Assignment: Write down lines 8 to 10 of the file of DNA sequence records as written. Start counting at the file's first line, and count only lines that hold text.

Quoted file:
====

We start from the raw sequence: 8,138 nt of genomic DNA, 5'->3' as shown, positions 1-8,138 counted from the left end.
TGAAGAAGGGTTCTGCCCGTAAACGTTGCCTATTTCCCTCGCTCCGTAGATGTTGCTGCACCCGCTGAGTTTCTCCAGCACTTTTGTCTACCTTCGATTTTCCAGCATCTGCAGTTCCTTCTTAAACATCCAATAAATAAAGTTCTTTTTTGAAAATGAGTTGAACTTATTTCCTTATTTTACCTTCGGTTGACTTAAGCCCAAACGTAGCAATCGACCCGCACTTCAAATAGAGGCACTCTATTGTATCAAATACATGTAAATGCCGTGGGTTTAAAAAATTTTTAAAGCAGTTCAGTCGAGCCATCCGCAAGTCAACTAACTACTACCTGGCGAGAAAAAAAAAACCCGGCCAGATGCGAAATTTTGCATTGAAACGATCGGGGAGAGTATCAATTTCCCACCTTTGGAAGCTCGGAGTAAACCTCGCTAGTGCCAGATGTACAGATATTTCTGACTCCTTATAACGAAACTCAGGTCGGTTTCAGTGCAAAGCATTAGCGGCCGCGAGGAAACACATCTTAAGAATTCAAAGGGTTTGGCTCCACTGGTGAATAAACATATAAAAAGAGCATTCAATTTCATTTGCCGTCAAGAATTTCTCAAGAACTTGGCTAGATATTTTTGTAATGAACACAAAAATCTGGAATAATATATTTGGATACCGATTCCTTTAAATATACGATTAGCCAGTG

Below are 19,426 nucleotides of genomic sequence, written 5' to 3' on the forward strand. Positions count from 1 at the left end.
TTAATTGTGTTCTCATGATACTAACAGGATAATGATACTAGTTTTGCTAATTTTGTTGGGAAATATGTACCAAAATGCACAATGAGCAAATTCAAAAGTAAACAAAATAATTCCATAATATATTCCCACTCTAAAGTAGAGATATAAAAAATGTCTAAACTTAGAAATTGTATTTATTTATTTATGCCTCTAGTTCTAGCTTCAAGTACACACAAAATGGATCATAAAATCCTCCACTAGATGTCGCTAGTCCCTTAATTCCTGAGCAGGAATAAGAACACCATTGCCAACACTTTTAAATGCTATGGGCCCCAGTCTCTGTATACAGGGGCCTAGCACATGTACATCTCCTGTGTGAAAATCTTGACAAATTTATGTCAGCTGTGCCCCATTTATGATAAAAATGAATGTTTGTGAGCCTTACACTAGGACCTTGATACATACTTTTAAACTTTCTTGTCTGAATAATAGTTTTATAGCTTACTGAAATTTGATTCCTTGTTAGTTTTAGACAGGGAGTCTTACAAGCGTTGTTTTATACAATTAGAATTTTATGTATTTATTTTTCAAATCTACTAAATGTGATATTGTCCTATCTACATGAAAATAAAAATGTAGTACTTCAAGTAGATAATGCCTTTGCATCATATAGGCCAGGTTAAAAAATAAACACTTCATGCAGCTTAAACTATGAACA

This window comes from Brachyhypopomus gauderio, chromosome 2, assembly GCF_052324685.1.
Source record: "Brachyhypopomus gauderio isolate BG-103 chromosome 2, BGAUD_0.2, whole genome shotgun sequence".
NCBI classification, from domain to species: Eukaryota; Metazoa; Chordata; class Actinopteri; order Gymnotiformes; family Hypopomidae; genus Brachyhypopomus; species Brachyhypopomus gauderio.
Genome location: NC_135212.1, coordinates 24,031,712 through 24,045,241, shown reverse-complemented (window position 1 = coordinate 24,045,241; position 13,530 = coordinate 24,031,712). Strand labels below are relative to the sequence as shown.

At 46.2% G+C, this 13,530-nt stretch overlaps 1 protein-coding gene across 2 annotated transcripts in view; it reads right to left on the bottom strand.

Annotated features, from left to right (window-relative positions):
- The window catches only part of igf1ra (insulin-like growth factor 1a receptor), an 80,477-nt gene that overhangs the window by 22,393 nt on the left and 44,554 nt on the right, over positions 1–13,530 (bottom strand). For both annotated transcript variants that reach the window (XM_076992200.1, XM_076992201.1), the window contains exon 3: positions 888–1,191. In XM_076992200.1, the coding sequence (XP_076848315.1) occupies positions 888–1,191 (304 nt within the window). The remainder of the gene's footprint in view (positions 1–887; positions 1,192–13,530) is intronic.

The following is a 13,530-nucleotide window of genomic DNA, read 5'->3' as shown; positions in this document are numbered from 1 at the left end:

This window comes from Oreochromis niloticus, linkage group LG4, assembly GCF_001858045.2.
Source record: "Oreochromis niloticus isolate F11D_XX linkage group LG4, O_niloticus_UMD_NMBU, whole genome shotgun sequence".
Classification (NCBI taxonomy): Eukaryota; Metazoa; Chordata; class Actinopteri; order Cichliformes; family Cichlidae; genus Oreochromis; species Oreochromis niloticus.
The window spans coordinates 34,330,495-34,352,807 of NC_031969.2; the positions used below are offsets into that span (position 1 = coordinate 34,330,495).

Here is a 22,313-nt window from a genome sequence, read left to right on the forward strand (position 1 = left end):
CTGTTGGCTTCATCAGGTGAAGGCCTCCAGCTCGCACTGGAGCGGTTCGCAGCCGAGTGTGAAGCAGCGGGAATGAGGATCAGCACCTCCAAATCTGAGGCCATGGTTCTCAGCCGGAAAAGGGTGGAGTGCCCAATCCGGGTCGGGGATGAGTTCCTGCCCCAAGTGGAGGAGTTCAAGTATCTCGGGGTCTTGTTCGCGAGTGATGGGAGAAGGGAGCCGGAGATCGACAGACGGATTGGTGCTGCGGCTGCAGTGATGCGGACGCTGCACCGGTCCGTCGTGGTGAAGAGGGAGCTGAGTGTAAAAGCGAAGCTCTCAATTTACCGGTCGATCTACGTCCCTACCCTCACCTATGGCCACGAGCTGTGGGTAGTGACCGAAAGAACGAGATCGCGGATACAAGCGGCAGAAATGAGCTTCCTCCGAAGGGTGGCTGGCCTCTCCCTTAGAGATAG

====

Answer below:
Genome location: NC_135212.1, coordinates 24,031,712 through 24,045,241, shown reverse-complemented (window position 1 = coordinate 24,045,241; position 13,530 = coordinate 24,031,712). Strand labels below are relative to the sequence as shown.

At 46.2% G+C, this 13,530-nt stretch overlaps 1 protein-coding gene across 2 annotated transcripts in view; it reads right to left on the bottom strand.

Annotated features, from left to right (window-relative positions):